In Wood Mackenzie’s newest report, US microgrid forecast H1 2020: Coronavirus delays projects and impacts origination, the organization shares that 546 microgrids were installed in the United States during 2019, more than any other year.
Even more impressively, 67% of those nearly 550 microgrids were installed by just three organizations: PowerSecure, Enchanted Rock and The American Red Cross, with The Red Cross being the only group among the big three to integrate energy storage into their projects, pairing them with solar at non-residential locations.
And yet, while 2019 saw nearly 50% growth in the number of microgrids installed, total installed capacity was down 7% from 2018. What’s more is that distributed fossil generation accounted for 86% of installed microgrid capacity in 2019. The share of renewable microgrid projects is expected to rise, with WoodMac anticipating that solar, wind, hydropower and energy storage will account for 35% of annually installed capacity by 2025.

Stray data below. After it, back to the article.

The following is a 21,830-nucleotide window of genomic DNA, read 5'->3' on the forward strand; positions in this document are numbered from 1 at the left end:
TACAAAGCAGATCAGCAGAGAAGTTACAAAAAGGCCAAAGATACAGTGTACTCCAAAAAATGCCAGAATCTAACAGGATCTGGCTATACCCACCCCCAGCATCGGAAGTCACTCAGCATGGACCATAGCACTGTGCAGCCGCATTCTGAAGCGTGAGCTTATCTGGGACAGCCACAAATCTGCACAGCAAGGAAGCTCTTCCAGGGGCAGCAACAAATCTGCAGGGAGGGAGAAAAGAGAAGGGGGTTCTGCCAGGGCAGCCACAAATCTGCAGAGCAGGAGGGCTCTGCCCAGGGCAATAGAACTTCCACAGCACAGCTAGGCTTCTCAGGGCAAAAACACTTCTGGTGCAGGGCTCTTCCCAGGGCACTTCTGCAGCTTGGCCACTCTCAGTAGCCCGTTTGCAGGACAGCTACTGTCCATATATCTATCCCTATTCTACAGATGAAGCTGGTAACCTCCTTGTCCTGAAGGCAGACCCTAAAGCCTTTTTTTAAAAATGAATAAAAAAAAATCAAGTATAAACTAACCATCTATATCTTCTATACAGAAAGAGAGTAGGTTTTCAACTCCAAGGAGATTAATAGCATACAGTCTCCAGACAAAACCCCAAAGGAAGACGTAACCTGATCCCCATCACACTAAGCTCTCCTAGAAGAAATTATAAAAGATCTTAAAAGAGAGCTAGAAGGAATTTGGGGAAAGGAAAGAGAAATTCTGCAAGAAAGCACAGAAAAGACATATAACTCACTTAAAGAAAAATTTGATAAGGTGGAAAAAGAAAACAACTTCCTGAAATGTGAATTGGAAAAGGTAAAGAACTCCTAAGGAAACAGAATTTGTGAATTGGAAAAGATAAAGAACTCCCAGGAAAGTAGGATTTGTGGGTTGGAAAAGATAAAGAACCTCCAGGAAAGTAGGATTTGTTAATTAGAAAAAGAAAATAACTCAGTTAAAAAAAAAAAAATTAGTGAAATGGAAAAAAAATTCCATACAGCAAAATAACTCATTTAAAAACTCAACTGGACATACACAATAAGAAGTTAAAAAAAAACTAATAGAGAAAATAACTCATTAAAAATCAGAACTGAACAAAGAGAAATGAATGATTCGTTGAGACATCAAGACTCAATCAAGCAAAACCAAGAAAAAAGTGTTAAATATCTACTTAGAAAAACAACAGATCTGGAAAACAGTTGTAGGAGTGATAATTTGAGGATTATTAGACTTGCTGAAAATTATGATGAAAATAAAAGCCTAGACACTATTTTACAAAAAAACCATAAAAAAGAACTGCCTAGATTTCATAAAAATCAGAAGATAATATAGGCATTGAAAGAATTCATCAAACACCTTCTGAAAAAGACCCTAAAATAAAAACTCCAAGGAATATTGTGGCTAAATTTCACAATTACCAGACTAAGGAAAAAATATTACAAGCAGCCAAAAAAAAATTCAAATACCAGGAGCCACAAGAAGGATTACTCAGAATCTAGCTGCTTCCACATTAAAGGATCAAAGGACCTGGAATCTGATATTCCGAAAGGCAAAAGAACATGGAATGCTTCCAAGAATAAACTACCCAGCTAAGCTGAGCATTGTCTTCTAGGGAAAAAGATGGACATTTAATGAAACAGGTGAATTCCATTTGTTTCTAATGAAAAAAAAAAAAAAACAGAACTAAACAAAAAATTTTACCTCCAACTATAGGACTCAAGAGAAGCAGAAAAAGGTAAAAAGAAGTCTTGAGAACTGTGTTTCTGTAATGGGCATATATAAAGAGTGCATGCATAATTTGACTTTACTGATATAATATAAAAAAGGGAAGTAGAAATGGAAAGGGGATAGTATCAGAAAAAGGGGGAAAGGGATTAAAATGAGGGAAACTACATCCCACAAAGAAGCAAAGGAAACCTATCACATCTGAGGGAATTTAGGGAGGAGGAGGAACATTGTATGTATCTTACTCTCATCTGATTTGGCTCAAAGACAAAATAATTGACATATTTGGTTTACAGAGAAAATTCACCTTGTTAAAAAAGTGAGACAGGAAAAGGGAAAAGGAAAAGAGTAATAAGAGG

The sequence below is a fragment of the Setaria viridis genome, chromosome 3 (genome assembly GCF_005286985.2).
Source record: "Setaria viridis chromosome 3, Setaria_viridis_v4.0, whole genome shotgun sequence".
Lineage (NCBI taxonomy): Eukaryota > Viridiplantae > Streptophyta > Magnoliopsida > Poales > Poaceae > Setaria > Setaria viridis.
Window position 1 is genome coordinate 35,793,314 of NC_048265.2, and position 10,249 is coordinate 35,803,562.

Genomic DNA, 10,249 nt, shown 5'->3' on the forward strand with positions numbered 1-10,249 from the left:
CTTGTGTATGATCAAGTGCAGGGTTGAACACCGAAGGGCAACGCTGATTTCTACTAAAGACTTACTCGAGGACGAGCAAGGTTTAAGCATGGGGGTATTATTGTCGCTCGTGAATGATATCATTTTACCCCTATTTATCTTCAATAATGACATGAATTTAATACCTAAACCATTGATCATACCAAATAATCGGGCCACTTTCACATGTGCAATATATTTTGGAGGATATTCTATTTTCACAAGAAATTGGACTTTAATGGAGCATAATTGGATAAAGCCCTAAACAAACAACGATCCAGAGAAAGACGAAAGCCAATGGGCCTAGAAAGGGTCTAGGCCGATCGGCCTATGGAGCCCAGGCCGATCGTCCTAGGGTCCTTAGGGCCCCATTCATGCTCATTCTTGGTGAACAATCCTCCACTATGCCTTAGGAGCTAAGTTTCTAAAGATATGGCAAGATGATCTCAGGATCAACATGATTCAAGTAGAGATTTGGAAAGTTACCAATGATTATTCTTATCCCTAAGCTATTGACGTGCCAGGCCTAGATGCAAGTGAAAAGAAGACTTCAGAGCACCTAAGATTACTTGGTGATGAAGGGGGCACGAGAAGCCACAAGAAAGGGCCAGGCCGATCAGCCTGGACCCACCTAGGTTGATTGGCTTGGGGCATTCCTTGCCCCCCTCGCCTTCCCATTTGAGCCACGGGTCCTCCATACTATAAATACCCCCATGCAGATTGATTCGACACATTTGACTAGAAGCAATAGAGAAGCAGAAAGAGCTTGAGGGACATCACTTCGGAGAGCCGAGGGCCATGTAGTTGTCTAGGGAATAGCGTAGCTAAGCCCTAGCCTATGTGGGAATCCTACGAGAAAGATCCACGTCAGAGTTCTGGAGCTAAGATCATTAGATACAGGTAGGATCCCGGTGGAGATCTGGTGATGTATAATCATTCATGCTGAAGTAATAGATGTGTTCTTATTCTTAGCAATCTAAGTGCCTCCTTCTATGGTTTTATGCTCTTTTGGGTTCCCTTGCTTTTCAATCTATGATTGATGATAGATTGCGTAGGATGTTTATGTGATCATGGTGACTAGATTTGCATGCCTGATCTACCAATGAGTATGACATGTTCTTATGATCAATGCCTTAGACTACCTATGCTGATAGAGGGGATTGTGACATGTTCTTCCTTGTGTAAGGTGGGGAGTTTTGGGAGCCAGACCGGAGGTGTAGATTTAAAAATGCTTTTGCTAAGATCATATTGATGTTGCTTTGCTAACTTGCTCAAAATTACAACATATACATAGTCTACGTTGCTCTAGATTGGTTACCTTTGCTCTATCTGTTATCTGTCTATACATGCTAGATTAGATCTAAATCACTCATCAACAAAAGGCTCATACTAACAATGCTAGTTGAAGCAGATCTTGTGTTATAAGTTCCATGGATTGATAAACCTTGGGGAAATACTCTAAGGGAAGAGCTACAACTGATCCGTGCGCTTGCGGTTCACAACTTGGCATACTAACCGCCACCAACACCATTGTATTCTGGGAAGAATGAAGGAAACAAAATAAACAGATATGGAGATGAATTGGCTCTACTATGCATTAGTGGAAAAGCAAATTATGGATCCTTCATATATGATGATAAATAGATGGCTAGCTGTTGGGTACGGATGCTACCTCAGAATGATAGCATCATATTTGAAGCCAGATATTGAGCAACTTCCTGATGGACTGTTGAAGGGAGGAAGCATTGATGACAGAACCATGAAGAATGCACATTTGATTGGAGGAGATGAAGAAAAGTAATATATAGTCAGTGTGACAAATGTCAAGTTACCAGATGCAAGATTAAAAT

One of these forthcoming renewable microgrid projects will be used to power the Santa Barbara Unified School District in California. The District, in collaboration with Sage Energy Consulting, has issued a request for proposals (RFP) for the design, installation, operation and maintenance of solar-driven microgrids across 15 sites. These sites include three high schools, four junior high schools, six elementary schools, a district office/continuation high school, and a facilities warehouse.
According to the RFP, six of the proposed sites are anticipated to host microgrids with two to six hours of available islanding mode backup built into the design. In total, the projects are expected to clock in at 4.5 MW of solar capacity, accompanied by up to 6 MWh of battery storage capacity.
If the final Santa Barbara project ends up 4 MW of solar with 6 MWh of battery storage, that will put it at almost the exact average of typical of project capacity. The WoodMac report outlines that the majority of microgrid systems installed last year were below 5 MW, making 2019 the third year in a row where sub-5 MW systems dominated.
As for 2020, there have been 129 microgrid projects completed thus far. While this currently puts 2020 on track to finish with fewer projects than both 2019 and 2018, much like solar and storage, a considerable portion of projects are completed in the second half of the year, meaning the final number has the chance to be much higher.